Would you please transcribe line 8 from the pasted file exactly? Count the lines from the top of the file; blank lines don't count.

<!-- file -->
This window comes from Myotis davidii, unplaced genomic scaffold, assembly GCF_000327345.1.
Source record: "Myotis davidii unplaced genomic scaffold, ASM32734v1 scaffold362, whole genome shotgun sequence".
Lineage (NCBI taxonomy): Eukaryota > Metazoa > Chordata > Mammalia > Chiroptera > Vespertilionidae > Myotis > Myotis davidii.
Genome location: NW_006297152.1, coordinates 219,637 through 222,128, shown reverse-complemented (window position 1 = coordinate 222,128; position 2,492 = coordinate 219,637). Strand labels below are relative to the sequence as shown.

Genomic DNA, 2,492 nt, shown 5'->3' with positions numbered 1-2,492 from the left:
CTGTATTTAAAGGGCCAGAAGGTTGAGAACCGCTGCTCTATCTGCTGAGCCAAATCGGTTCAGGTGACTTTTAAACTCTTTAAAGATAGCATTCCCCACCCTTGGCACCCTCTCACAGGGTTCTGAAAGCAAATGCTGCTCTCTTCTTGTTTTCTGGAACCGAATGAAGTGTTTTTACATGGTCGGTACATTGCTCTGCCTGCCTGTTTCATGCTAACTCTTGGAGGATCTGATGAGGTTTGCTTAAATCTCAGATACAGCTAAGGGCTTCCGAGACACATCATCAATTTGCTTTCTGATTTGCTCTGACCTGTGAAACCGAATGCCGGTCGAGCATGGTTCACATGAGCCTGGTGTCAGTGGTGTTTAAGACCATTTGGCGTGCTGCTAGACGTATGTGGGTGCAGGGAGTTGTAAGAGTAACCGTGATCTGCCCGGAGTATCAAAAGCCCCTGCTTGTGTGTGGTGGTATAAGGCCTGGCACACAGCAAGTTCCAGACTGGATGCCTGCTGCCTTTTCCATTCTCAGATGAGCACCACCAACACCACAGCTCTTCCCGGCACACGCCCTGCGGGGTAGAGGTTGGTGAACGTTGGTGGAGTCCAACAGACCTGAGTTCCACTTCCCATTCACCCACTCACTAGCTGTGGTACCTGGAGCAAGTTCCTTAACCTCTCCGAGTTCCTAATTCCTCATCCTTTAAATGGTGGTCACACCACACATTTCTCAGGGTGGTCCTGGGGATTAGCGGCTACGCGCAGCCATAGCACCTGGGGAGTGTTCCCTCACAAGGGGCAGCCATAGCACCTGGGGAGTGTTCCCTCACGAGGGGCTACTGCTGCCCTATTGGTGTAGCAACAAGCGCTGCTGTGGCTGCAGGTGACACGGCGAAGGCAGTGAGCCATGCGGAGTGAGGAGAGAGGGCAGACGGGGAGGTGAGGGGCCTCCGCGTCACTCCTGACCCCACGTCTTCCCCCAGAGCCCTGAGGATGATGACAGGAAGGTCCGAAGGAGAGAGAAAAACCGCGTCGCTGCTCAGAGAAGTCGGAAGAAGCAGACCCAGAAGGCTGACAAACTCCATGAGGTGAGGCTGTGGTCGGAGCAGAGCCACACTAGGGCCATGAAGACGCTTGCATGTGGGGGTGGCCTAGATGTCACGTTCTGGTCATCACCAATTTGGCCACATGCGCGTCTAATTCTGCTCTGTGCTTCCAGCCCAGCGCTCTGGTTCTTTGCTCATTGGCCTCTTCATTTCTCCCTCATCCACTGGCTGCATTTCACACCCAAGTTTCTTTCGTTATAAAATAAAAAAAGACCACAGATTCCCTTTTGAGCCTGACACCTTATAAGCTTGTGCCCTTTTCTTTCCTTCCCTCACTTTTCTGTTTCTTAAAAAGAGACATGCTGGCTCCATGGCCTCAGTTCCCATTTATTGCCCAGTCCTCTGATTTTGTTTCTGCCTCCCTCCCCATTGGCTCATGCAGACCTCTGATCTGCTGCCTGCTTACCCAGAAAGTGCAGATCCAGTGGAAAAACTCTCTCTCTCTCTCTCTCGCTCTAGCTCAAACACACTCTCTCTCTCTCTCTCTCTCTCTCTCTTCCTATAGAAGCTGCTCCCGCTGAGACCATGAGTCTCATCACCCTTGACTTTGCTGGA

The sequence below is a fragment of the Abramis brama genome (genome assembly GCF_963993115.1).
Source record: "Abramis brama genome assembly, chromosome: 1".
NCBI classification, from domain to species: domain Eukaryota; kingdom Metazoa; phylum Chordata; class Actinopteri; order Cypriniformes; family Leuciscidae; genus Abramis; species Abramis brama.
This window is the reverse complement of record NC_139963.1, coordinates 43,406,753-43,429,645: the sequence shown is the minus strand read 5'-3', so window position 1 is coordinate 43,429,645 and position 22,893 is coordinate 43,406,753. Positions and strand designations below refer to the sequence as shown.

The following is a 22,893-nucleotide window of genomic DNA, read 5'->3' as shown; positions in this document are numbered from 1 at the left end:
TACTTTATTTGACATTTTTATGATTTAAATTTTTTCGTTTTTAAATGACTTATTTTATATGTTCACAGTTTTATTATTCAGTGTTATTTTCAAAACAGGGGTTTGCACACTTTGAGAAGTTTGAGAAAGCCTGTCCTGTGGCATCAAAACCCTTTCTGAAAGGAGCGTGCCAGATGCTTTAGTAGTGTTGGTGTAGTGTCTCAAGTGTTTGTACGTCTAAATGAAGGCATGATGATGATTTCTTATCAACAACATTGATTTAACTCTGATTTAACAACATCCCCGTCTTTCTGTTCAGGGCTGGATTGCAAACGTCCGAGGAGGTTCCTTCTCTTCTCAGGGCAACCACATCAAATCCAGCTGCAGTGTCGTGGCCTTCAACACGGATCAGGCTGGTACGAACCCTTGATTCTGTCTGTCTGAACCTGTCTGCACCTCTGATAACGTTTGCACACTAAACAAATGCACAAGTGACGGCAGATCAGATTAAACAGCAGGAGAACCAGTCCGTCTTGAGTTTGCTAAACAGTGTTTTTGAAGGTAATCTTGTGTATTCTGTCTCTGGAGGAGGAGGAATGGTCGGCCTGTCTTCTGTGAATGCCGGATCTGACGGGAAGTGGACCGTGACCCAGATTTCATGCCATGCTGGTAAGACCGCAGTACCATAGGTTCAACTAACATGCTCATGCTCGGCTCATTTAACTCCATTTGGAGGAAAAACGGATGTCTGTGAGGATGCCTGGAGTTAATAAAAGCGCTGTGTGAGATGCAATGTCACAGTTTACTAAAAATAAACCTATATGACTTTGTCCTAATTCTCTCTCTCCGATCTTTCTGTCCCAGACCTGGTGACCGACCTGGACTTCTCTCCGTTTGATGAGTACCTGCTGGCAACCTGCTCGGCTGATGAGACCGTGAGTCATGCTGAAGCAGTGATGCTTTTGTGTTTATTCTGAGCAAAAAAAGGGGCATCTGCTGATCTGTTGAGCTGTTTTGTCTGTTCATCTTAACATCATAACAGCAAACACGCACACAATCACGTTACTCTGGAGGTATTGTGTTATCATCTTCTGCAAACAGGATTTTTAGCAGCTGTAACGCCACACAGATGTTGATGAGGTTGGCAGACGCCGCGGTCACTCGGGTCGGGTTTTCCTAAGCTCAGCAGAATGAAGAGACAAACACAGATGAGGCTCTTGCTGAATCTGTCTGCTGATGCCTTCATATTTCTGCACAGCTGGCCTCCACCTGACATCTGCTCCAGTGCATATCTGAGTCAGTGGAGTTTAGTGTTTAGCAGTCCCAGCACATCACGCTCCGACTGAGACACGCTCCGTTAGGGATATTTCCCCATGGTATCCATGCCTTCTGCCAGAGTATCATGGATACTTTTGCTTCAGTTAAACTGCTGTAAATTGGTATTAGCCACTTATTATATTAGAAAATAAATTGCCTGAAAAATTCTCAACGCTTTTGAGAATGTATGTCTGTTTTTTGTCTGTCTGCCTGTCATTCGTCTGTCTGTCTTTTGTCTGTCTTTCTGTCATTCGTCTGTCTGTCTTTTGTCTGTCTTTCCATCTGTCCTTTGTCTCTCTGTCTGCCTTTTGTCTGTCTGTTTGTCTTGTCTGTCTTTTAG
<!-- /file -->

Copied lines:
Source record: "Abramis brama genome assembly, chromosome: 1".